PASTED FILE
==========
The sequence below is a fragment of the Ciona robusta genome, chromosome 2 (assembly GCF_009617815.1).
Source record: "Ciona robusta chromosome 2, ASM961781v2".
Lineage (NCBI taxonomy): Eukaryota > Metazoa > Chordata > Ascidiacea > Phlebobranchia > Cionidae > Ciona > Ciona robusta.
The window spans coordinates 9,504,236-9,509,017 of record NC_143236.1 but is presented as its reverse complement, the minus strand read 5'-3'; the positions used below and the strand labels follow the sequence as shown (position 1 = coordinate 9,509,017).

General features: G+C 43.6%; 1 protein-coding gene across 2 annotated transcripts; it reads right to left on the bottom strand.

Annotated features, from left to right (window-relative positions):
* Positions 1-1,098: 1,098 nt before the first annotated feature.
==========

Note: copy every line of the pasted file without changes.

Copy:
The sequence below is a fragment of the Ciona robusta genome, chromosome 2 (assembly GCF_009617815.1).
Source record: "Ciona robusta chromosome 2, ASM961781v2".
Lineage (NCBI taxonomy): Eukaryota > Metazoa > Chordata > Ascidiacea > Phlebobranchia > Cionidae > Ciona > Ciona robusta.
The window spans coordinates 9,504,236-9,509,017 of record NC_143236.1 but is presented as its reverse complement, the minus strand read 5'-3'; the positions used below and the strand labels follow the sequence as shown (position 1 = coordinate 9,509,017).

General features: G+C 43.6%; 1 protein-coding gene across 2 annotated transcripts; it reads right to left on the bottom strand.

Annotated features, from left to right (window-relative positions):
* Positions 1-1,098: 1,098 nt before the first annotated feature.